What are the NOGG recommendations for the diagnosis and management of osteoporosis?

Updated: Sep 26, 2019
  • Author: Monique Bethel, MD; Chief Editor: Herbert S Diamond, MD  more...
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In June 2013, the National Osteoporosis Guideline Group (NOGG) updated its guidelines on the diagnosis and management of osteoporosis in men and postmenopausal women, aged 50 years or older, in the United Kingdom. Recommendations include the following [228] :

  • Pharmacotherapies shown to lower the risk for vertebral fracture (and for hip fracture in some cases) include bisphosphonates, denosumab, parathyroid hormone peptides, raloxifene, and strontium ranelate

  • Generic alendronate is usually first-line treatment because of its broad spectrum of anti-fracture efficacy and low cost

  • Ibandronate, risedronate, zoledronic acid, denosumab, raloxifene, or strontium ranelate may be appropriate therapy if alendronate is contraindicated or poorly tolerated

  • Because of their high cost, parathyroid hormone peptides should be used only for patients at very high risk, especially for vertebral fractures

  • Postmenopausal women may benefit from calcitriol, etidronate, and hormone replacement therapy

  • Treatments for men at increased fracture risk include alendronate, risedronate, zoledronic acid, and teriparatide

  • Patients at increased risk for fracture should start alendronate or other bone-protective treatment when beginning glucocorticoid therapy

  • For postmenopausal women, pharmacotherapy for prevention and treatment of glucocorticoid-induced osteoporosis includes alendronate, etidronate, and risedronate; treatment options for both sexes are teriparatide and zoledronic acid

  • Calcium and vitamin D supplementation is widely recommended for older persons who are housebound or live in residential or nursing homes and is often recommended as an adjunct to other treatments for osteoporosis

  • Potential adverse cardiovascular effects of calcium supplementation are controversial, but it may be prudent to increase dietary calcium intake and use vitamin D alone rather than using both calcium and vitamin D supplementation

  • Withdrawal of bisphosphonate treatment is associated with decreases in BMD and bone turnover after 2-3 years for alendronate and 1-2 years for ibandronate and risedronate

  • Continuation of bisphosphonates without the need for further evaluation is recommended for high-risk individuals; when bisphosphonates are continued, treatment review, including renal function evaluation, is needed every 5 years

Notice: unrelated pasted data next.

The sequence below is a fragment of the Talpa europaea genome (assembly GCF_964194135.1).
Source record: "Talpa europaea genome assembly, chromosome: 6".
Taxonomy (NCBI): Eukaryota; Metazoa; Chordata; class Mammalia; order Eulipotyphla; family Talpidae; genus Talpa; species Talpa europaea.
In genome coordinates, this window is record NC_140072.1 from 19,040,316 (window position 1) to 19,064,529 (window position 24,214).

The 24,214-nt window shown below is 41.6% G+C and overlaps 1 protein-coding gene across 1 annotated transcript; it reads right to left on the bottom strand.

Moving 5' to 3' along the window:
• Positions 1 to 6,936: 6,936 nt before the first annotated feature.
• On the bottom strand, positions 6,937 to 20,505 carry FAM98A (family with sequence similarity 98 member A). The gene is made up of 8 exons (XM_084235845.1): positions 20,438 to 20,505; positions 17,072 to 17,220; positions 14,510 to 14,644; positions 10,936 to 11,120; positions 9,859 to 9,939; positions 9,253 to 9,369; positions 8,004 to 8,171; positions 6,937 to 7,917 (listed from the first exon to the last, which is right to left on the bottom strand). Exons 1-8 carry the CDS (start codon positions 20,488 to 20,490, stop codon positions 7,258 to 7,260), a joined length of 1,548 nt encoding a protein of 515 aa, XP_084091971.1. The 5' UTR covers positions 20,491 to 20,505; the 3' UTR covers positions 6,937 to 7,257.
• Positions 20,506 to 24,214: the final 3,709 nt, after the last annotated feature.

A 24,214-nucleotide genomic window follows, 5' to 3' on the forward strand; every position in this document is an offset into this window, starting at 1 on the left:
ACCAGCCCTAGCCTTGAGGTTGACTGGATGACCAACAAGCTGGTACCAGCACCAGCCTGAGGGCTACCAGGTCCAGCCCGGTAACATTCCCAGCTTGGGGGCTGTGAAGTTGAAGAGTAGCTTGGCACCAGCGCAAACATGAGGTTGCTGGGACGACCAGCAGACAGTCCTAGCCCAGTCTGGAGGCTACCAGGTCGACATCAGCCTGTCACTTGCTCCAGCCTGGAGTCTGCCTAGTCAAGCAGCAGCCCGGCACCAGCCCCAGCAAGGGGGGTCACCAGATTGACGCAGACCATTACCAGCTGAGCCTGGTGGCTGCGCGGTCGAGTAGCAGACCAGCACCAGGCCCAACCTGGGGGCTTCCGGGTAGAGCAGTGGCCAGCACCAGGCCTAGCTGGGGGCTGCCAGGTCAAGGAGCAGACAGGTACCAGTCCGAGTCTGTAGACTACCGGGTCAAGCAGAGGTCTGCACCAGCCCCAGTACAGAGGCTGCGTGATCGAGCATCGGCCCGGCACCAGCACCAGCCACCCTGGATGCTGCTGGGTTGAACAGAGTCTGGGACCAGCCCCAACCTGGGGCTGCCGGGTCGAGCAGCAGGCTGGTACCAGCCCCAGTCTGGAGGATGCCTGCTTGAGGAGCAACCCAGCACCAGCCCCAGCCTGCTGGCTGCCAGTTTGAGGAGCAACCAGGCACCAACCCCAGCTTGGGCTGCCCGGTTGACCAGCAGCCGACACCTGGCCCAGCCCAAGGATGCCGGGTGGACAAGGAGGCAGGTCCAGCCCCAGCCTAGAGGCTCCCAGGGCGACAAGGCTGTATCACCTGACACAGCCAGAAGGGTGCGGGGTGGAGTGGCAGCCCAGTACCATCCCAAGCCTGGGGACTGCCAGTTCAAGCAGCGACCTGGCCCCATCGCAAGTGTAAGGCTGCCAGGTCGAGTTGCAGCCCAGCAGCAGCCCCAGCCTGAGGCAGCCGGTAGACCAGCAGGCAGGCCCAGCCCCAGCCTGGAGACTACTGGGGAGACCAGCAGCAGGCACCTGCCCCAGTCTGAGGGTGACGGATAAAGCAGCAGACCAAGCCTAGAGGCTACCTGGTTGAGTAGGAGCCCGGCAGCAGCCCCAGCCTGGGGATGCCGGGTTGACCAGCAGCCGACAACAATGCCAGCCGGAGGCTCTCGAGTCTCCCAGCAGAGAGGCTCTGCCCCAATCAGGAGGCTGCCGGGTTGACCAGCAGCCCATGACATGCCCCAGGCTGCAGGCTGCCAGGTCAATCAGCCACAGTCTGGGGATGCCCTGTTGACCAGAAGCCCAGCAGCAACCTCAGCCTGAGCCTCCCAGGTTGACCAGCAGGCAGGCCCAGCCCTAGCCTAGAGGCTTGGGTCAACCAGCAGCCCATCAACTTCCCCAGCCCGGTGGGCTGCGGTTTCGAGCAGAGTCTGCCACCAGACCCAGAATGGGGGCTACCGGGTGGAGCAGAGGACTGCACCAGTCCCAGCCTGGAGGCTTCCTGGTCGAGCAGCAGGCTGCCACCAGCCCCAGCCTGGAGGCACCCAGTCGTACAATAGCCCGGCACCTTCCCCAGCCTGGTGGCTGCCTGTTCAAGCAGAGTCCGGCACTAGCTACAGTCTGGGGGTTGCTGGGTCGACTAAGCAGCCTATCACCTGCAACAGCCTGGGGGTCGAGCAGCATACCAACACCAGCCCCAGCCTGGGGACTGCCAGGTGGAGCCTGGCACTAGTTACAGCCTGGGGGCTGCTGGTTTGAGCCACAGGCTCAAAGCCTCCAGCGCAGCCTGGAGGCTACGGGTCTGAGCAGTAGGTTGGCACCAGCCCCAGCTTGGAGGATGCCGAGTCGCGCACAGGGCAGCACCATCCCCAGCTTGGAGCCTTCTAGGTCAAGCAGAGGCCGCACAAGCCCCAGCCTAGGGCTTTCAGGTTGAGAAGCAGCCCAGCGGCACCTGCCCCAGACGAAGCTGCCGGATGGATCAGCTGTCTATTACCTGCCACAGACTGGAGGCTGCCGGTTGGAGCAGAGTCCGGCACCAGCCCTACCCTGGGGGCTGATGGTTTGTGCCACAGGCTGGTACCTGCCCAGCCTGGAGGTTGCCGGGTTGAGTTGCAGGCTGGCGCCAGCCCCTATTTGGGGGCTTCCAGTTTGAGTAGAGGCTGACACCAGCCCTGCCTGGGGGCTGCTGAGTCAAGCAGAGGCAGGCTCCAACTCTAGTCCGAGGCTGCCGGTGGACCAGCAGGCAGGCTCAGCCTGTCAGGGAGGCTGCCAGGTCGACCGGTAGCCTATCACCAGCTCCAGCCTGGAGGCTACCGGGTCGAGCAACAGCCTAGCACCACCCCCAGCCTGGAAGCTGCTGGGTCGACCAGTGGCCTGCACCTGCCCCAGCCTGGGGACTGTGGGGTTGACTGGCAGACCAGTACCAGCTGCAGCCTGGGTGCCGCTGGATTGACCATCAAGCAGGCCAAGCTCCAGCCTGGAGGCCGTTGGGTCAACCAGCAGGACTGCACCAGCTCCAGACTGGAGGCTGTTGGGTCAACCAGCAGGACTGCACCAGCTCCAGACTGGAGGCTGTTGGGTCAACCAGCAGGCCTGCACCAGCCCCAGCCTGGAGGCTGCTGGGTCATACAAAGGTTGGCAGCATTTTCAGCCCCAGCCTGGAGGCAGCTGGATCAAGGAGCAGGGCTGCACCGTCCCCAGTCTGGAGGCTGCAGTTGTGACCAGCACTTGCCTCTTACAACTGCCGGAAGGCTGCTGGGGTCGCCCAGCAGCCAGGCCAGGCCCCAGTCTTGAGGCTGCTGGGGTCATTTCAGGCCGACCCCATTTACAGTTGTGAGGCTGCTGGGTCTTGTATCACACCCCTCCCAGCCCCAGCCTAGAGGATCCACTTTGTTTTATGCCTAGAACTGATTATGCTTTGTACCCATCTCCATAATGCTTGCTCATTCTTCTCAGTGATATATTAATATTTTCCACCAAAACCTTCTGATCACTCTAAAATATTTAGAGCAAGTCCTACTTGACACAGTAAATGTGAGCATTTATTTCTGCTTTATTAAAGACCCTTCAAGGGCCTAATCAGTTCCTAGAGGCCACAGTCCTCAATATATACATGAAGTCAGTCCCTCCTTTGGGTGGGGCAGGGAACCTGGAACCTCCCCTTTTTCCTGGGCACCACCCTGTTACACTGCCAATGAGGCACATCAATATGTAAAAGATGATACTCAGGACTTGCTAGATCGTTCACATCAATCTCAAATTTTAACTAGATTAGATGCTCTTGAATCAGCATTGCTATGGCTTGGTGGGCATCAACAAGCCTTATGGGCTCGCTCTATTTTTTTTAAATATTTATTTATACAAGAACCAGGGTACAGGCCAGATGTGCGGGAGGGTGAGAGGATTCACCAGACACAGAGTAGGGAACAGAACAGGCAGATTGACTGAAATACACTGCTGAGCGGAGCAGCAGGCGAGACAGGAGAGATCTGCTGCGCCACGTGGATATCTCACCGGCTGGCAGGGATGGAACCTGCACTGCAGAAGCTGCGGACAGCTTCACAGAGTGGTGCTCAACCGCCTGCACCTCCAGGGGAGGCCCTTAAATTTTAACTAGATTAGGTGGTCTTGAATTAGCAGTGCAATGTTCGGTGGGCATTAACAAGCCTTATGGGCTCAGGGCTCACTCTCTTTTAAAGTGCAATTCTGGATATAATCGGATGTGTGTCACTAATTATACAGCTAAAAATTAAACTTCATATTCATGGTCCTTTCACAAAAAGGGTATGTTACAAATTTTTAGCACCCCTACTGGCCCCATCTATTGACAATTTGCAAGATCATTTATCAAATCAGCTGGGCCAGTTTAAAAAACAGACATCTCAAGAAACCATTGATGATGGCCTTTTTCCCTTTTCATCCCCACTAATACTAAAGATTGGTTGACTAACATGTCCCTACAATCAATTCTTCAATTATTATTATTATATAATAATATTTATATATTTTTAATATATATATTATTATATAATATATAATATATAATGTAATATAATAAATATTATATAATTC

• If bisphosphonates are discontinued, fracture risk should be reevaluated after every new fracture, or after 2 years if no new fracture occurs

  • After 3 years of zoledronic acid treatment, the benefits on BMD density persist for at least another 3 years after discontinuation; most patients should stop treatment after 3 years, and their physician should review the need for continuation of therapy 3 years later

  • Treatment review is recommended after 5 years for alendronate, risedronate, or ibandronate and after 3 years for zoledronic acid

  • Persons with a previous vertebral fracture or a pretreatment hip BMD T-score of -2.5 SD or less may be at increased risk for vertebral fracture if zoledronic acid is discontinued

A 2019 guideline from the Endocrine Society on pharmacological management of osteoporosis in postmenopausal women includes the following recommendations [229] :

  • Treat patients who are at high risk—particularly those with previous fracture.
  • Consider bisphosphonates as the first-line therapeutic choice for postmenopausal women at high risk of fracture.
  • Reassess fracture risk after patient has been on bisphosphonates for 3-5 years.
  • Following reassessment, prescribe a “bisphosphonate holiday” for women who are on bisphosphonates and are low-to-moderate risk of fracture.
  • Consider anabolic therapy (teriparatide or abaloparatide) for women at very high risk of fractures, including those with multiple fractures.
  • All women undergoing treatment with osteoporosis therapies other than anabolic therapy should consume calcium and vitamin D in their diet or via supplements.
  • Monitor the BMD of high-risk individuals with a low BMD every 1 to 3 years.

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